The first recorded visit of a Westerner to Mecca: the Hakluyt Society's edition

Varthema, Lodovico di / Jones, John Winter (transl.). The Itinerary of Ludovico di Varthema of Bologna from 1502 to 1508. Translated from the Original Italian Edition of 1510, by John Winter Jones F.S.A. in 1863 for the Hakluyt Society. With a discourse on Varthema and his travels in southern Asia by Sir Richard Carnac Temple.

London, Argonaut Press, 1928.

Large 4to (203 x 263 mm). LXXXV, (1), 121, (3) pp. With 5 maps and 2 illustrations. Original blue cloth with white cloth spine.

 500.00

First Hakluyt edition (one of 975 copies, this one unnumbered), reissuing an 1863 translation of the original Italian edition of 1510.

Varthema's "Itinerario" describes the first recorded eyewitness account by a Westerner of the holy cities of Mecca and Medina. A gentleman adventurer and soldier from Bologna, the author left Venice at the end of 1502. In 1503 he reached Alexandria and ascended the Nile to Cairo, continuing to Beirut, Tripoli, Aleppo and Damascus, where, adopting Islam and taking the name of Yunas, he joined a Mameluke escort of a Hajj caravan and began the pilgrimage to Mecca. Thanks to his knowledge of Arabic and Islam, Varthema was able to appreciate the local culture of the places he visited. Impressed and fascinated, he described not only rites and rituals, but also social, geographical, and day-to-day details. After embarking at Jeddah and sailing to Aden, he was denounced as a Christian spy and imprisoned. He secured his release and proceeded on an extensive tour of southwest Arabia. Stopping in Sanaa and Zebid as well as a number of smaller cities, he describes the people, the markets and trade, the kind of fruits and animals that are plentiful in the vicinity, and any historical or cultural information deemed noteworthy. Returning to Aden, and after a brief stop in Ethiopia, he set sail for India.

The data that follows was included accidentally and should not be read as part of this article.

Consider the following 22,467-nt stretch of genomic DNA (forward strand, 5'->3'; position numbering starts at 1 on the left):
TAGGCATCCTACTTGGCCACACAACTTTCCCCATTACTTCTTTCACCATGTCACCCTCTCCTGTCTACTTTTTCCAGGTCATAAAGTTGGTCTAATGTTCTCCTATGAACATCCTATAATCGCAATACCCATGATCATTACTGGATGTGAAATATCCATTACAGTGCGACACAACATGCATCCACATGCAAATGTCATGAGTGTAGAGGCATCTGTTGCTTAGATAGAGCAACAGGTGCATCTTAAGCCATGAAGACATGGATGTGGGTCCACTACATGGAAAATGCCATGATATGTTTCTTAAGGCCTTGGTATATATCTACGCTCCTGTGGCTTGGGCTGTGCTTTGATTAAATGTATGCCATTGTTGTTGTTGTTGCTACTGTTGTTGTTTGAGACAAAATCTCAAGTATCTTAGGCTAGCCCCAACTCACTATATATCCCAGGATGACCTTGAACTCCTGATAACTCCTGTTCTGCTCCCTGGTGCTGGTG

The present edition is accompanied by a "Discourse" by Sir Richard Carnac Temple, in which he traces Varthema's route and "deals at length with [the] question of Varthema's credibility, and comes to the conclusion that he was truthful, yet capable of making mistakes" (The Geographical Journal 73.1 [1929], pp. 79-81).

Corners mildly bumped, otherwise fine.